Imagine yourself with two four-year-olds, both vying for your love and attention. I would suggest that this is the situation you are in. One of your four-year-olds is totally dependent on you; the other is not. This situation can only become more horrible for you all. Time to say good-bye to the "40 going on four".

Rita Leaman, York

Let them get to know each other

The question you must ask yourself is: "Will this man make a good stepfather to my son?" However much you care for him, if the answer is no then you must finish the relationship. Your son has to take priority. If the answer is yes, then it is worth persevering. Your son is probably jealous; reassure him how important he is, but he should not be allowed to get away with bad behaviour. Keep contact between your son and boyfriend to "little and often" and avoid days out for now – let them get to know each other slowly. At 40, this man is probably too set in his ways to cope with a small child. The problems will only get worse if this is not sorted out now.

Claire Jones, Leicester

He needs to make an effort

"Love me, love my kid." If he really loves you, he should. Two years ago, I was re-contacted by a beloved friend I'd lost touch with; he was by then married with a son of two, and invited me to stay. I was horrified, as I normally find children younger than seven or so quite unbearable, and wondered how I could possibly cope. But such was my love for my friend and my joy at hearing from him again, that I steeled myself and went. To my astonishment, I got on splendidly with the kid, who now calls me "Uncle Chris". Surely your boyfriend could have done the same, but now it is probably too late. End it.

Chris Heron, Cambridge

Ditch him

A "really nice" 40-year-old man whose only strategy for dealing with a "gorgeous" four-year-old's "playing up" is to get "very angry"? There isn't a worthwhile relationship here to take "much further". Your son should come first, and both of you should have been more sensitive to his needs. Try to imagine how you would feel if you overheard this man describing the situation: "She has a horrid child who really winds me up." Be brave, ditch him, and find someone who cares enough about you to make the effort with your son.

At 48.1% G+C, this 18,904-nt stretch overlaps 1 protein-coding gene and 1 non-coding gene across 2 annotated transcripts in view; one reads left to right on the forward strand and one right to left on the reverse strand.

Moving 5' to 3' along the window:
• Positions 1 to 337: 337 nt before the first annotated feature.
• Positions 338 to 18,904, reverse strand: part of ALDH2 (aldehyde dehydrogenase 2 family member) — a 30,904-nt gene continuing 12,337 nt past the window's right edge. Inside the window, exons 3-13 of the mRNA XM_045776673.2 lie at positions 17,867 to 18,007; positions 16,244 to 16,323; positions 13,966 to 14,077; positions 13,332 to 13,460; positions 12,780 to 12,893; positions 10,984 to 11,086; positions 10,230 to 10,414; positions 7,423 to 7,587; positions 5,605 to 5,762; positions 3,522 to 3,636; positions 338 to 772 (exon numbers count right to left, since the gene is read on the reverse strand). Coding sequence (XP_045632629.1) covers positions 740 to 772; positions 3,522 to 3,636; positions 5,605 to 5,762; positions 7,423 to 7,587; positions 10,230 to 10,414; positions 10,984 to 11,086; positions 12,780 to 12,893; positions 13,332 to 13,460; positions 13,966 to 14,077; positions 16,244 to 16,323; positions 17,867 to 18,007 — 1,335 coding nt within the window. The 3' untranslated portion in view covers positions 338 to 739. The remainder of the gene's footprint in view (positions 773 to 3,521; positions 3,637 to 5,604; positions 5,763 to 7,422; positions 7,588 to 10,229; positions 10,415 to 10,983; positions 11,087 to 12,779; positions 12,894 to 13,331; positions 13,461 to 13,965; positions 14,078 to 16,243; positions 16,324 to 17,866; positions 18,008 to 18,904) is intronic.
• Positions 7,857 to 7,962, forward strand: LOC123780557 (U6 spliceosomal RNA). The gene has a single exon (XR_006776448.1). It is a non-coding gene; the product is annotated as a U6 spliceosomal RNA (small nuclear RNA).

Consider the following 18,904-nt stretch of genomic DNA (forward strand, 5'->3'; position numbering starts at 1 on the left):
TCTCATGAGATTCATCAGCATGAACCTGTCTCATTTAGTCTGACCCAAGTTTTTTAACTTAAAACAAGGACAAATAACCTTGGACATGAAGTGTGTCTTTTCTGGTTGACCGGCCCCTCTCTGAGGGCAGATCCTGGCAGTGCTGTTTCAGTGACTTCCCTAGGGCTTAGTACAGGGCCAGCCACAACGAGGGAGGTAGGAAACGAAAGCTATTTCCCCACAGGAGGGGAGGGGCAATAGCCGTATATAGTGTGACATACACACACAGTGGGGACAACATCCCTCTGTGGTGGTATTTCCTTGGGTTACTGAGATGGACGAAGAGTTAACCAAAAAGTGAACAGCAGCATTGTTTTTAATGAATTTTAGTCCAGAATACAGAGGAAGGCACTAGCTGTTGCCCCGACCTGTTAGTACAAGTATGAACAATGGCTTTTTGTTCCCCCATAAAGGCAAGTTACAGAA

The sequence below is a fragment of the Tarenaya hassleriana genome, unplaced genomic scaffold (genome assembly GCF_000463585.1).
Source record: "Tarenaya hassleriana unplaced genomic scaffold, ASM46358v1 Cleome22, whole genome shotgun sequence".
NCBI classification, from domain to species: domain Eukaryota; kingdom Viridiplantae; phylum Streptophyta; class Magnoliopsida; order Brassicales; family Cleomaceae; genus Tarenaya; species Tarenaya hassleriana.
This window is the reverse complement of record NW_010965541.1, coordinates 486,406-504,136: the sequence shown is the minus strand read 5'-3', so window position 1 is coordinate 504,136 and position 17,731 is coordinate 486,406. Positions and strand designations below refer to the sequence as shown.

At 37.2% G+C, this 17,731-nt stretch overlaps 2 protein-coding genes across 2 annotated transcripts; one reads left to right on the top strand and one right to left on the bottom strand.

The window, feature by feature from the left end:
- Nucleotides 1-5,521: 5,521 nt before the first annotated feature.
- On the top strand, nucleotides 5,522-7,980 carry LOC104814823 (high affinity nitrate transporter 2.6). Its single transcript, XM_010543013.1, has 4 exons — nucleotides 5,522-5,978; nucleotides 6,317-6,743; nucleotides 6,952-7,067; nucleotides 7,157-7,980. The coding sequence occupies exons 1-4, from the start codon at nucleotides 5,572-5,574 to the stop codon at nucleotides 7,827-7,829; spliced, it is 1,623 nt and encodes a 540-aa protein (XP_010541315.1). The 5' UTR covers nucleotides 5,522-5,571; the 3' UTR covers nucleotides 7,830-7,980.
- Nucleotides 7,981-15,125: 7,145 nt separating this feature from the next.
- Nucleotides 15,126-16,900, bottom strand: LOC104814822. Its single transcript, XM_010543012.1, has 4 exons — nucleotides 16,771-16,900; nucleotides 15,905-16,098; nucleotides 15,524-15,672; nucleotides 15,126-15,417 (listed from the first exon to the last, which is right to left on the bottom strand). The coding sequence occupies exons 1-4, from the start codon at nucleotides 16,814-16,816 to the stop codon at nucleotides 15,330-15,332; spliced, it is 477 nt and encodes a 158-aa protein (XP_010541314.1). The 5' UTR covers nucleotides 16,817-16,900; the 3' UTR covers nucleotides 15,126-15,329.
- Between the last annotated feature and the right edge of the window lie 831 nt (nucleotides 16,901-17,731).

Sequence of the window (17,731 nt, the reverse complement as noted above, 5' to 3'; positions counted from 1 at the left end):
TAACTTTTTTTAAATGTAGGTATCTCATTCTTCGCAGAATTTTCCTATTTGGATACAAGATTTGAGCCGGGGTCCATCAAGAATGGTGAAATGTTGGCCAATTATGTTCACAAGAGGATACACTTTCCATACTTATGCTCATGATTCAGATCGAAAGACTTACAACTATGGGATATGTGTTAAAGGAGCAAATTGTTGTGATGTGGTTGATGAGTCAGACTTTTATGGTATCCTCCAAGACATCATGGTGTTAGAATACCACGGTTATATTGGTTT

Dinah Ellis, Weymouth, Dorset

It's a difficult age

I was a single parent for 13 years before finally meeting the right man who could be both a partner for me and a father for my two children. I had had serious relationships, but always felt that my children had to come first. I had to keep in mind that I was responsible for them above all else.

Kathy's four-year-old son is at the age where he wants to marry his mother and would even be in conflict with his real father if he were around. The difference is that his real father would have been bonded with him before these conflicts arose. If a grown man can't handle this transient stage, then he may not be the right man for the long term. Maybe in a couple of years this relationship could work out, but for now, seeing the man without the boy may be the best way to sustain it. A 40-year-old man should be able to understand that the boy is acting in a totally natural manner. The boy will grow beyond this stage, but I wonder about the man.

Heidi Lichterman, Cambridge